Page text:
The Great Gatsby, Paperback
4 out of 5 (18 ratings)


Now the subject of a major new film from director Baz Luhrmann ("Romeo+Juliet", "Moulin Rouge!"), starring Leonardo DiCaprio and Carey Mulligan, "The Great Gatsby" is F.

Scott Fitzgerald's brilliant fable of the hedonistic excess and tragic reality of 1920s America.

This "Penguin Classics" edition is edited with an introduction and notes by Tony Tanner.

Young, handsome and fabulously rich, Jay Gatsby is the bright star of the Jazz Age, but as writer Nick Carraway is drawn into the decadent orbit of his Long Island mansion, where the party never seems to end, he finds himself faced by the mystery of Gatsby's origins and desires.

Beneath the shimmering surface of his life, Gatsby is hiding a secret: a silent longing that can never be fulfilled. And soon, this destructive obsession will force his world to unravel.

In "The Great Gatsby", Fitzgerald brilliantly captures both the disillusionment of post-war America and the moral failure of a society obsessed with wealth and status.

But he does more than render the essence of a particular time and place, for - in chronicling Gatsby's tragic pursuit of his dream - Fitzgerald re-creates the universal conflict between illusion and reality. Like Jay Gatsby, F. Scott Fitzgerald (1896-1940) has acquired a mythical status in American literary history, and his masterwork. "The Great Gatsby" is considered by many to be the 'great American novel'.

In 1920 he married Zelda Sayre, dubbed 'the first American Flapper', and their traumatic marriage and Zelda's gradual descent into insanity became the leading influence on his writing.

As well as many short stories, Fitzgerald wrote five novels "This Side of Paradise", "The Great Gatsby", "The Beautiful and the Damned", "Tender is the Night" and, incomplete at the time of his death, "The Last Tycoon".

After his death "The New York Times" said of him that 'in fact and in the literary sense he created a "generation"'. "A classic, perhaps the supreme American novel". (John Carey, "Sunday Times" Books of the Century).




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Showing 1 - 5 of 18 reviews.

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Review by

Reading this for the first time I wasn't at all impressed. There seemed to be no plot development until three quarters of the way in and the characters were distant and hard to understand. It was only after real study that the layers of symbolism began to unfold for me and the melancholy story of the American dream started to make sense.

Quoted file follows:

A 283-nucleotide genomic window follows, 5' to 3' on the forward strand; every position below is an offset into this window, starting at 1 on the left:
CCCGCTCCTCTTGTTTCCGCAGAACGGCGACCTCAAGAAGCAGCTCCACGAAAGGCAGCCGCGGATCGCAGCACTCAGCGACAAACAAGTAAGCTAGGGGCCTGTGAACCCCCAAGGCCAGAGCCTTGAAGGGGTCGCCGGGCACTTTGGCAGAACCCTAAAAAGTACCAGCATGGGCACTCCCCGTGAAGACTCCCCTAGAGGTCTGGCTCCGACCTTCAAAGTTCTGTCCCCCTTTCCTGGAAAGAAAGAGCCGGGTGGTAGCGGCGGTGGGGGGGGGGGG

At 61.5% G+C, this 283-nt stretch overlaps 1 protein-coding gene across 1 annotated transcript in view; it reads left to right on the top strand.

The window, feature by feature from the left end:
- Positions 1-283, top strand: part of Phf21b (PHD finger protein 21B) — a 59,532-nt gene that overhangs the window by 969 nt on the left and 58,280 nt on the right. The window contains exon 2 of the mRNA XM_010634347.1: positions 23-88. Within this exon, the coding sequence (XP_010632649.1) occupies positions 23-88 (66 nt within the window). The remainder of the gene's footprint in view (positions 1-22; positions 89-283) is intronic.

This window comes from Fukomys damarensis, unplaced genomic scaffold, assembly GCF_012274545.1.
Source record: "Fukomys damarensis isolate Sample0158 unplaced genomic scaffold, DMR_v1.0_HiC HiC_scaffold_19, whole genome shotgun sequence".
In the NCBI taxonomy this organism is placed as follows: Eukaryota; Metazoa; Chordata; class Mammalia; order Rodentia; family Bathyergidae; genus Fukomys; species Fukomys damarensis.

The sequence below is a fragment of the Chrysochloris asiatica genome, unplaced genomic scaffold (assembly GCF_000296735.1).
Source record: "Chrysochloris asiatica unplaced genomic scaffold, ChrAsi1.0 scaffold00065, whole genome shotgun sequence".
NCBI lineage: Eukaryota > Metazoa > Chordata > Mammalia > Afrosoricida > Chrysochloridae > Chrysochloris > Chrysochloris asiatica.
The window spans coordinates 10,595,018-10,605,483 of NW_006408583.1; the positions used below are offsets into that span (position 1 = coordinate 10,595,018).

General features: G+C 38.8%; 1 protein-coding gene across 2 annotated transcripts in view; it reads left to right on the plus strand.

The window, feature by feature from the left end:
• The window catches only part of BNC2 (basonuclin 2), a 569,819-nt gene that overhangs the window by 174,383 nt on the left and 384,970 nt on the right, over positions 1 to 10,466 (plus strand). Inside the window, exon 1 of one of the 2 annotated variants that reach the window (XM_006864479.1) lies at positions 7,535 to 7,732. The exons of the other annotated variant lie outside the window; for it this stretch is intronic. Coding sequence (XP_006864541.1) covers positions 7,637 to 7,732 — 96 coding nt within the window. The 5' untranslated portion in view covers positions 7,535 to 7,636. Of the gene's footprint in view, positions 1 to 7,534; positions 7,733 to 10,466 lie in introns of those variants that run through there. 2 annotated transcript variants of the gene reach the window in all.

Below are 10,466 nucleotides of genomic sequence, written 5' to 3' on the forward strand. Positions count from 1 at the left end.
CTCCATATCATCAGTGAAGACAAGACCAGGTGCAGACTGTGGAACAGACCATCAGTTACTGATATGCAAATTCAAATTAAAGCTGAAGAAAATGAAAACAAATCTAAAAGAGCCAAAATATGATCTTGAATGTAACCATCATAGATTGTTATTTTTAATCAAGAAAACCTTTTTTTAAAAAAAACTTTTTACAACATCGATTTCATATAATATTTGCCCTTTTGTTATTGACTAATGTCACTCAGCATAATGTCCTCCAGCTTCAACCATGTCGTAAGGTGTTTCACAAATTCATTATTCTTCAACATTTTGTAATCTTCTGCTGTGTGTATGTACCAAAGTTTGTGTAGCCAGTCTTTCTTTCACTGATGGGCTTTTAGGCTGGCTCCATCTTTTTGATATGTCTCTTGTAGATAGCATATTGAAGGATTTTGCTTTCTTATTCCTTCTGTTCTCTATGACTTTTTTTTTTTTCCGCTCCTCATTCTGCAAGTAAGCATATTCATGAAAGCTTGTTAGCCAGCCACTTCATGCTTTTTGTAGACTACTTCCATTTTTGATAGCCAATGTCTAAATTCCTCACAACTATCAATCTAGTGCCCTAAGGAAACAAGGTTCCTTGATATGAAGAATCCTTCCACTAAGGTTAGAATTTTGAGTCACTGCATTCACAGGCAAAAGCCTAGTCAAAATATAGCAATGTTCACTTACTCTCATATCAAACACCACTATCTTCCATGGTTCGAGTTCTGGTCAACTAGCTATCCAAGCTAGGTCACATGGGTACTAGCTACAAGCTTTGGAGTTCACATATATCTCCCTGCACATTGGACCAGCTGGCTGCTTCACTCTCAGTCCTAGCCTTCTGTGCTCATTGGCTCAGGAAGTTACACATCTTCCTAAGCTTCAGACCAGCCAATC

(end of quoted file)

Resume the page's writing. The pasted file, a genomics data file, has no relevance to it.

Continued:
Review by

One of those books every bibliophile <i>has</i> to read, and for good reason. It's one of the most superbly written short novels, a perfectly crafted love story.More recently I came across a fiction-writing helpbook that spends a whole chapter looking at the first scene in the novel, breaking it down bit by bit analysing why it works so well. We know intuitively when something works, but it's interesting to see that there's a set of conscious decisions that lead to that happening.

Review by

This is the first Fitzgerald I have read and I was disappointed. It seemed a bit too clinical, as though Gatsby was determined to write 'The Great Novel'. It follows the proper tradition, a narrator (Nick Carraway) tells the story, it's beautifully structured, the prose is exact and polished. But I didn't care whether any of the characters lived or died, to the extent that if I had left the book on the train, I wouldn't have bothered to get another copy to find out what happened to them.I had the idea before I read it that it was the story of Gatsby's love for Daisy, but it seemed, to me, more like the story of Nick Carraway's love for Gatsby.Oddly, the story has grown on me, and I like it more now than when I finished reading it.

Review by

well, i wouldn't exactly call it one of the greatest American novels ever written, but it was still good, though i would not have gotten along with any of the characters had i met them. the book is mostly about failed marraiges and hypocrisy

Review by

The obsession with wealth never ceases. Would people die of soul-crushing existential despair if rich people were portrayed as... happy? Novels/movies/TV shows- they all exploit our want for wealth by showing it, with plenty of glitzy excess. And they exploit the fear we feel because we don't have wealth, by portraying the rich as incredibly miserable. There exists a limbo, a capitalist ambiguity.I can definitely see why <i>The Great Gatsby</i> is it's a classic- it captures a place and a time (the rich, NY, 1920s), a movement (excess, jazz), and ties it into the American Dream (money, ambition, class). And it's in these descriptions of the era that Fitzgerald really shines- the first half of the novel is full of deft descriptions that evoke so concisely that era you can practically touch the cars and the pearls and furs and the smoke. And this era is driven by the undercurrent of change- the emergence of modern man and woman and the new society.I guess I never bought into the plot developments, which were sort of classic melodrama, which was very jarring in comparison to what was at first spot-on cynical social commentary by the narrator, Nick. The (born)-'poor' all die tragically; the rich are all asses; it all falls into an almost blase territory for me.I will say I admired the character of the titular Jay Gatsby. He wanted something, and he knew how to fake it until he made it. And he was a success too, except for his fatal flaw of love (ain't it always) that was the driving factor to become rich in the first place. (But I didn't appreciate that oh-so-old device of the woman unfaithful in love for money.)Nick and Jordan's relationship is very interesting though, the tenuous trying-to-suss-out the power give and take between the new modern man and the new modern woman. I wish that part had been elaborated upon.

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